1. Download and install the Boombox Internet Radio Player.
  2. You can browse for radio stations by category or search for a specific one using the manual search option:
    boombox radio search
  3. Double-click to select a radio channel from the results list. This will open it in your MP3 player (WinAmp recommended).
  4. Once the radio stations starts playing, click on the menu Recorder > View Recorder to bring up the recorder.
  5. Press Record to start recording the songs and you're all set! Each song gets recorded into its own MP3 file too!
    Boombox Recorder

Disclaimer: Please check for the legality of using this tool in your area.

Capture streaming video for free using Videolan

PCMag recently had an article suggesting using Replay A/V (a shareware tool for $50) for capturing streaming audio / video streams. I was left scratching my head why they didn't suggest a wonderful free tool like Videolan. Here's the lowdown on using Videolan to capture video streams:

  1. Download and install Videolan for PC/Mac/Linux.
  2. Click on File > Open Network Stream.
  3. In the dialog box click on "HTTP/HTTPS/FTP/MMS" and type in the URL of the network stream you want to record.
    Videolan Open Network Stream Dialog
  4. Select the "Stream output" checkbox and click the Settings button.
  5. In the dialog box select the File option and browse to create a file for the stream to be written to. Leave all the settings as they are.
    Videolan Stream Output to File
  6. That's it! Click on OK twice and the stream will be written to the file. You can stop anytime you want. For best results use Videolan when playing the file.

Tomorrow: recording MP3's from online radio stations for free!

WSJ: Judge okays surfing at work

WSJ has an interesting article on a NY Judge ruling on an employee taken to court for surfing at work. Judge Spooner ruled that “the internet has become the modern equivalent of a telephone or a daily newspaper, providing a combination of communication and information that most employees use as frequently in their personal lives as for work.” And city agencies, he noted, let workers make personal calls as long as they don’t interfere with their jobs.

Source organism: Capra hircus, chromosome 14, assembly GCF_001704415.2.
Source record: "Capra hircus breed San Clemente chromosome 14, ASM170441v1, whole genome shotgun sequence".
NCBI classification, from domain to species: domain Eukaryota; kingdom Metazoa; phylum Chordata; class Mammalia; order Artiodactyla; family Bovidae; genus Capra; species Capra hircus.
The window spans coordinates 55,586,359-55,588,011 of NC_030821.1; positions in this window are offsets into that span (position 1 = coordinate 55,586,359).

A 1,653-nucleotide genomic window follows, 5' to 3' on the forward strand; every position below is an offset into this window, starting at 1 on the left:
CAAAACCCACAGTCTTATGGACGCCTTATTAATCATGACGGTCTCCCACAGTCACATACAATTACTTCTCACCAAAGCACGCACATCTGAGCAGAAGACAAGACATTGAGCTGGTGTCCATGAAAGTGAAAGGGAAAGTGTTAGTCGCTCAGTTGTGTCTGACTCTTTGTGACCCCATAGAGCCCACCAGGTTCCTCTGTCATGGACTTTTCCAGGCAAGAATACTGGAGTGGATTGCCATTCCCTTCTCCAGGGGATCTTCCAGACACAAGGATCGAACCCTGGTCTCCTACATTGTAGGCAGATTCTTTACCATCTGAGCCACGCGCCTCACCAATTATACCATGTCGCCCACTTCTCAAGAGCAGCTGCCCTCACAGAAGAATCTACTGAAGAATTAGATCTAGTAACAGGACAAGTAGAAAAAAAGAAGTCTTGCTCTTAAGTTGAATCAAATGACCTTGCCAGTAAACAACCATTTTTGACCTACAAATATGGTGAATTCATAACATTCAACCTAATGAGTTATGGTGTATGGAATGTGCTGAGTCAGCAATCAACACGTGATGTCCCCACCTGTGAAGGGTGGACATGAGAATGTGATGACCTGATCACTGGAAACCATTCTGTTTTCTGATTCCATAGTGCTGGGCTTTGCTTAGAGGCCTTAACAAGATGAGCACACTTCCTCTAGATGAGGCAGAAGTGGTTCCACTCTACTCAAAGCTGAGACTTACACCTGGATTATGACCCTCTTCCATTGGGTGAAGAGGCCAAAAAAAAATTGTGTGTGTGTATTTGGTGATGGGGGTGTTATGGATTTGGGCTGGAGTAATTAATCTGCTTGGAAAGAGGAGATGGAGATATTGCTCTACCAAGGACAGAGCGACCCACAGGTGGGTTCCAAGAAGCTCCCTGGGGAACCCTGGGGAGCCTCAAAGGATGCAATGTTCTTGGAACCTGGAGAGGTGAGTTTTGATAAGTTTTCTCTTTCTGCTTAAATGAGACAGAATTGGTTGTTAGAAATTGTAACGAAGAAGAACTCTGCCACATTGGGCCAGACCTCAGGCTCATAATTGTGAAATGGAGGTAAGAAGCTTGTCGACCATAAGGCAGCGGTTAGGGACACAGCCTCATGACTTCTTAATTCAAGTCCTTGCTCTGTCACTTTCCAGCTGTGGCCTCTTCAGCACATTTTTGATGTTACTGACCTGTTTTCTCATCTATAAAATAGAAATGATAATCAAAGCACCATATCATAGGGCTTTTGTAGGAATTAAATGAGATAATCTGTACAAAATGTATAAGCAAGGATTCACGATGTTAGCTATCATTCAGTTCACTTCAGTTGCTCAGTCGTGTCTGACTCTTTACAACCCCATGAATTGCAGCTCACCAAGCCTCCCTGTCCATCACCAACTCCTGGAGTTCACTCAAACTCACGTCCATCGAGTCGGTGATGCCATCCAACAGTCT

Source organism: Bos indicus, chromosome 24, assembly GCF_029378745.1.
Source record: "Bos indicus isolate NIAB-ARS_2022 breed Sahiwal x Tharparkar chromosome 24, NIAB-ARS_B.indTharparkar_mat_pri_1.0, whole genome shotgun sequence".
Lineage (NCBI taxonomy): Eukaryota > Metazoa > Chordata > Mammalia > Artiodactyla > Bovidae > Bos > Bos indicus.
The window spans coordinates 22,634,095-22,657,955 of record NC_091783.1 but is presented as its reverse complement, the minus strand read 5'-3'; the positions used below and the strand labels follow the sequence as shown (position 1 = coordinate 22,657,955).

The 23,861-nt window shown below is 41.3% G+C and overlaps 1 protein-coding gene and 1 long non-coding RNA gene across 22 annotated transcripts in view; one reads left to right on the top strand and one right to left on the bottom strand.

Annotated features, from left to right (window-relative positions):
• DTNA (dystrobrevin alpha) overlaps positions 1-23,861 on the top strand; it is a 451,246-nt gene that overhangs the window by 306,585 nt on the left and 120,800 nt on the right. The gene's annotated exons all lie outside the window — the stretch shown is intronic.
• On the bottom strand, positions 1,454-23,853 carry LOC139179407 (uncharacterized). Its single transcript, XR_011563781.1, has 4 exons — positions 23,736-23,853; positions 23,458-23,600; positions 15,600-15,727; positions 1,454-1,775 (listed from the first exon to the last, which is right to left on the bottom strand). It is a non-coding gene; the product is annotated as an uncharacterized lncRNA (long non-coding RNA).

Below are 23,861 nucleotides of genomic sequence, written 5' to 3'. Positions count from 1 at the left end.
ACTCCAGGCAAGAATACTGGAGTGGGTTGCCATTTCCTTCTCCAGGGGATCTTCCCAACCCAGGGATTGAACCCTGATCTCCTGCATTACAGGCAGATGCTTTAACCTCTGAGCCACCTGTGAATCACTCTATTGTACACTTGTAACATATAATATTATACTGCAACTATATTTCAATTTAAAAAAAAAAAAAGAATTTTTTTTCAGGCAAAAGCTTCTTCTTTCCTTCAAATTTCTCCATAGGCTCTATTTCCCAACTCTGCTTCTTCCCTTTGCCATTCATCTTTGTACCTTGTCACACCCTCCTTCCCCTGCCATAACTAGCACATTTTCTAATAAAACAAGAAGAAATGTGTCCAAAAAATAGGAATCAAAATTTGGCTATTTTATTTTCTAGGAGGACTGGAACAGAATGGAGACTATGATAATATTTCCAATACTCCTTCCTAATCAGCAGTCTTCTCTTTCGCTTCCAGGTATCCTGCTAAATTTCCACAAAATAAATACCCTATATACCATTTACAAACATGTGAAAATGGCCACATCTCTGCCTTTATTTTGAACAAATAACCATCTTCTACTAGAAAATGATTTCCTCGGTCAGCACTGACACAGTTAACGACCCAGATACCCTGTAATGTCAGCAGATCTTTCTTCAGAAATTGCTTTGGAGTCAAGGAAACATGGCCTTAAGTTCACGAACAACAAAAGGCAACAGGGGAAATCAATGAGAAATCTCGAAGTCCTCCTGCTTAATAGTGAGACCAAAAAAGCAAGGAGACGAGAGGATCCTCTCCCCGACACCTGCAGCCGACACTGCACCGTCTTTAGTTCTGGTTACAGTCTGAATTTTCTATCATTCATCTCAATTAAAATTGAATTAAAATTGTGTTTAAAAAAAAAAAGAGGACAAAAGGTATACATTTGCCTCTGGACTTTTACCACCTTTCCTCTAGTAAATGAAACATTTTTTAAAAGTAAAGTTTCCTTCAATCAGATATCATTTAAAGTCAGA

The Real Time column goes on conclude that:

“…it’s a mix of things, including the productivity gains of information technology substantially outweighing the losses of high-tech goofing off; the fact that the workday has always included a certain amount of goofing off; and the likelihood that workers aren’t any more slothful than they’ve ever been. If anything, perhaps they’re more efficient about doing whatever they shouldn’t be doing: Buying a book for your nephew almost certainly takes less time clicking around Amazon than running out to the mall bookstore on your lunch hour.

But here’s the thing that should give office workers toasting Judge Spooner pause: While the Internet has let us bring our personal lives into the office in new ways, it’s also let our office follow us once we leave. Witness your coworker ignoring his beer because he’s Blackberrying, or your spouse in bed with a VPN-connected laptop propped against her knees. And therein lies the other half of the emerging bargain. If surfing the Web is OK in the office, you’ve got no cause to carp when the boss wonders why you didn’t respond to that 8 p.m. email.”

🙂

Using Google to find stereotypes and prejudices

Based on the idea of The Prejudice Map of the World, I decided to localize it to India, specifically two of the vibrant castes within India – the Gujaratis and the Punjabis. Here are the findings (as of May 3rd 2006):

Gujaratis are known for:

  • grit
  • entrepreneurship
  • Dandiya and Garba
  • pickles and chutneys
  • hospitality
  • business and trade
  • entrepreneurial skills
  • sweets

Punjabis are known for:

  • hard work
  • carpentry
  • creativity
  • boisterous humour
  • rich foods
  • loud, opulent and flamboyant weddings
  • extroverted nature
  • incredibly laid-back, blase demeanour, but steely resolve

Another very interesting website to find out what Google thinks of someone is Googlism.

Original idea for this post by Google Blogoscoped [via Napsterization].